Robert Goldstein is a food critic who wanted to separate divine wine taste from all that market hype on class and sophistication.
As it turns out, when wine lovers are asked to do a blind test, result shows that even if they would naturally go for an expensive bottle of wine, the $10 wine from America they’d normally ignore actually tastes better than a $150 Dom Pérignon.
So why people still going after that overpriced bottle?
Simple. Because society makes it look good, it must therefore taste good.
The same rules actually applies to blogging.
Take a look at a pro-blogger for instance. Beneath all that experience, great content, and connections to-die-for, there’s this one powerful thing that makes the difference – the public perception.
You see, it’s not enough that you’re good. You MUST be perceived to be good.
Of course, the disclaimer would always be that to be perceived as good, you must have high value to begin with.
The upward curve of every blogger happens when they’re starting to gather recognition.
Once that happens, your popularity can grow at an exponential rate. Not just an incredible amount of comments, but think of response posts like what people would normally do when a problogger inspires them with an idea. Or perhaps collaborations and more important contacts landing in your inbox.
How do you achieve this?
There is really no concrete formula or guide to show you the way, but here are some ideas to help you:
- Surround yourself with an air of professionalism – just like how imported wines would always brand themselves as the sophisticated kind. There’s this one time a female blogger experimented with what kind of twitter profile picture would gather more followers (or response). At first, her twitter profile pic seems like normal girl in her 20’s. Then there was a time she changed it to a smart-looking girl wearing glasses. However anti-feminist that might sound, she concludes it actually worked (the smart, geeky pic) made more people listen.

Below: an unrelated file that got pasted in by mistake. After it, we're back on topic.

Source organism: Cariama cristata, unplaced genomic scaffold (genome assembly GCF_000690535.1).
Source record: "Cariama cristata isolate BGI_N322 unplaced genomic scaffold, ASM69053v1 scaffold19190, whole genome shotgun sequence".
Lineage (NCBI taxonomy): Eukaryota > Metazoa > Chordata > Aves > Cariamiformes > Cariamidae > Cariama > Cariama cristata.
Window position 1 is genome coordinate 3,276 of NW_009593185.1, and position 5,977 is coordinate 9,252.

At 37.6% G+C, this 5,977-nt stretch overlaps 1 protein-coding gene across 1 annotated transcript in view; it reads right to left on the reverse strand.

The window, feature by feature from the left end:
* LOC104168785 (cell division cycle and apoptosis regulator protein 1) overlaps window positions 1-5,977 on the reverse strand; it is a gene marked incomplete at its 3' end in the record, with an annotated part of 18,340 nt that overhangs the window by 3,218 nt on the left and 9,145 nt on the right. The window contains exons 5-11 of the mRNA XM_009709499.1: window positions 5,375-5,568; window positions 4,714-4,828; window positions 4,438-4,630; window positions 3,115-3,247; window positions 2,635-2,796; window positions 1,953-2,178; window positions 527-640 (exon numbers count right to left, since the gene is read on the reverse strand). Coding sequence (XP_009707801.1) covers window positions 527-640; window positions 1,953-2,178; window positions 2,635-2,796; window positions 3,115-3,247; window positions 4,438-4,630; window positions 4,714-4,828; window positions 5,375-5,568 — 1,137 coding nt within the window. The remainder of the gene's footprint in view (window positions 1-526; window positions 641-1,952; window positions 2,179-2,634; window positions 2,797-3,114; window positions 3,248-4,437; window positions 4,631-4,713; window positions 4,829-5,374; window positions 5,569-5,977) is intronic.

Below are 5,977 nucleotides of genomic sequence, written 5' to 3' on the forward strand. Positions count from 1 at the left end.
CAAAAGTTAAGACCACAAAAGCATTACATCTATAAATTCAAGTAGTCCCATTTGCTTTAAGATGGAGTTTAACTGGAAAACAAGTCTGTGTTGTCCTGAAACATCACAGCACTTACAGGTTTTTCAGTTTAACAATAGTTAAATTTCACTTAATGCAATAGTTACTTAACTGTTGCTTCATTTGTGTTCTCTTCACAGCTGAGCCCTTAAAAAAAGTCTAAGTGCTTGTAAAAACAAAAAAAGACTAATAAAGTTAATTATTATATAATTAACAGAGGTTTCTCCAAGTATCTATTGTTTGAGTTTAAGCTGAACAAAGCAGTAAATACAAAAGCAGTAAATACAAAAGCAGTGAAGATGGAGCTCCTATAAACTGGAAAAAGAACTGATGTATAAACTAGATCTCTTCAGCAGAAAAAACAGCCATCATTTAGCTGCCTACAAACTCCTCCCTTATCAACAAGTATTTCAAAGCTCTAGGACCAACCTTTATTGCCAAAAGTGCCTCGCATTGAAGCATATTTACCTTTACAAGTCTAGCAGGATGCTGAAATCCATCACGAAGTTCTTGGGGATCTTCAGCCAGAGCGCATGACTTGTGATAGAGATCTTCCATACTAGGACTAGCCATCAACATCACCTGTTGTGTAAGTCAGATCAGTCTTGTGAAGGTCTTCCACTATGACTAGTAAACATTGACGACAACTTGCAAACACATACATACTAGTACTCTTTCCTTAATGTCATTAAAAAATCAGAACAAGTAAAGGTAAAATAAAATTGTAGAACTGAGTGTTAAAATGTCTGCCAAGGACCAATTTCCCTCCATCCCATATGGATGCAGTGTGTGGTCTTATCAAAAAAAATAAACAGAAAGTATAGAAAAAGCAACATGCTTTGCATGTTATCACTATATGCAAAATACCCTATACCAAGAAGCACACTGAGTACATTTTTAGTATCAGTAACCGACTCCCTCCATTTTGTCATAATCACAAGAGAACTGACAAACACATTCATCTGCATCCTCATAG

- Testimonials matter – the good wines are usually the ones your friends rave about. Unless you’re a food critic or a wine expert, you don’t just suddenly blurt a series of the best wines in the world. No. You rely on others. Go get yourself interviewed, if not, guest post. Do anything that’ll put you on a broader radar (like contests, sponsorships, joint ventures), pull those readers to your blog, and let them know you’ve got quality. Make people notice, make people talk.
- You need a good packaging – so maybe that well made bottle with its fine vintage detail that sparks our attention, maybe it’s that oak box that has that refreshing earthy smell, or maybe it’s that waiter with the nice bow tie who comes to deliver that expensive wine. Good packaging helps, it reminds you always that there’s quality somewhere in there. So here’s the tip: have a good blog theme, a custom one if possible. Have a great logo. When you have products to sell, don’t settle for cheap graphics. Make your readers know you’re out to put your best foot forward. Trust me, it helps.
This might sound a bit distant, but actually learning and trying to understand human psychology can go a long way.
Our readers, or maybe more importantly, our first time viewers rely much on their ability to make judgment calls.
If you’re blog doesn’t spark interest, then that’s just too bad. It goes the other way around, you can always use these things to your advantage. Your blog might not necessarily be like as expensive as a Dom Pérignon bottle, but at least look like it. With good content, of course.
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